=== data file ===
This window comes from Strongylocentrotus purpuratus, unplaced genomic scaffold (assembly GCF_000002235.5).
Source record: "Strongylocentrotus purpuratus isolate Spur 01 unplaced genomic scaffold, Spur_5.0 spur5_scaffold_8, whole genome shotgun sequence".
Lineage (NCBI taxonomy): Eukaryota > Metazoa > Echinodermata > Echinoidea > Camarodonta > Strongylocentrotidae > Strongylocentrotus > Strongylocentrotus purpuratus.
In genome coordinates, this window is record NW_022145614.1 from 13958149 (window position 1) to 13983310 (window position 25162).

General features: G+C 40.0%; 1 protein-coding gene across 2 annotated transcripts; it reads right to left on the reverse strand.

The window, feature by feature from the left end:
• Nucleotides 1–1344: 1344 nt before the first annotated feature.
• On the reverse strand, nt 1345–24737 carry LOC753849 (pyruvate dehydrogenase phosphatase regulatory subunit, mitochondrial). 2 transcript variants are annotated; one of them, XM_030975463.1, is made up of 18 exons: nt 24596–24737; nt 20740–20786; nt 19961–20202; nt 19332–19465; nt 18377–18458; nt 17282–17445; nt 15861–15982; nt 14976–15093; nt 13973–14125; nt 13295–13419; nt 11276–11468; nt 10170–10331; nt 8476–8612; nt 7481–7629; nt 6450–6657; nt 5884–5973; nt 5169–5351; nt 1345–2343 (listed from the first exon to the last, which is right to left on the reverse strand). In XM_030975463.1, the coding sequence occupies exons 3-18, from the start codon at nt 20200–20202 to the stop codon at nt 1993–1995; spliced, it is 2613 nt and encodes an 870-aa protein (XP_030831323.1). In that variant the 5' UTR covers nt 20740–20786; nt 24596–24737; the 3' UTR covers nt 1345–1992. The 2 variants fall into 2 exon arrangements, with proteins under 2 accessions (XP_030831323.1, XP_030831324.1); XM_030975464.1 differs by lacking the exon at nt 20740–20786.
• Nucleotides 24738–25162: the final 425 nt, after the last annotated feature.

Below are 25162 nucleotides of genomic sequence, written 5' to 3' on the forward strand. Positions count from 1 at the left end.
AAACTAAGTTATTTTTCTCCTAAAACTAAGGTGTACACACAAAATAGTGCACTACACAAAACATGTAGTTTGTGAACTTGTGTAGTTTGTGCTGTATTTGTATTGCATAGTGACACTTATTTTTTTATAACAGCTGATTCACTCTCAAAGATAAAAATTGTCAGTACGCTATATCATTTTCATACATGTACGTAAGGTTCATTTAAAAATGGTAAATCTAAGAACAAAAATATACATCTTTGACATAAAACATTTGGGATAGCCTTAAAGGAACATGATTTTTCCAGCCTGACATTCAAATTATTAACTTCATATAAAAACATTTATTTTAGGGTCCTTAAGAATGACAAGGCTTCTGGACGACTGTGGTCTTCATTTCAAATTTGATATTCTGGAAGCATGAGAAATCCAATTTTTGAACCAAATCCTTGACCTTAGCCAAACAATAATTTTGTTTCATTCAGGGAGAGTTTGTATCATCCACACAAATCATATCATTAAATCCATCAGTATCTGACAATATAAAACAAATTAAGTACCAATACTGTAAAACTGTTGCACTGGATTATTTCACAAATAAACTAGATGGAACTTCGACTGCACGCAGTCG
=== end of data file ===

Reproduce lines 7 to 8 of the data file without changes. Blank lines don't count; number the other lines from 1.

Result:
• Nucleotides 1–1344: 1344 nt before the first annotated feature.
• On the reverse strand, nt 1345–24737 carry LOC753849 (pyruvate dehydrogenase phosphatase regulatory subunit, mitochondrial). 2 transcript variants are annotated; one of them, XM_030975463.1, is made up of 18 exons: nt 24596–24737; nt 20740–20786; nt 19961–20202; nt 19332–19465; nt 18377–18458; nt 17282–17445; nt 15861–15982; nt 14976–15093; nt 13973–14125; nt 13295–13419; nt 11276–11468; nt 10170–10331; nt 8476–8612; nt 7481–7629; nt 6450–6657; nt 5884–5973; nt 5169–5351; nt 1345–2343 (listed from the first exon to the last, which is right to left on the reverse strand). In XM_030975463.1, the coding sequence occupies exons 3-18, from the start codon at nt 20200–20202 to the stop codon at nt 1993–1995; spliced, it is 2613 nt and encodes an 870-aa protein (XP_030831323.1). In that variant the 5' UTR covers nt 20740–20786; nt 24596–24737; the 3' UTR covers nt 1345–1992. The 2 variants fall into 2 exon arrangements, with proteins under 2 accessions (XP_030831323.1, XP_030831324.1); XM_030975464.1 differs by lacking the exon at nt 20740–20786.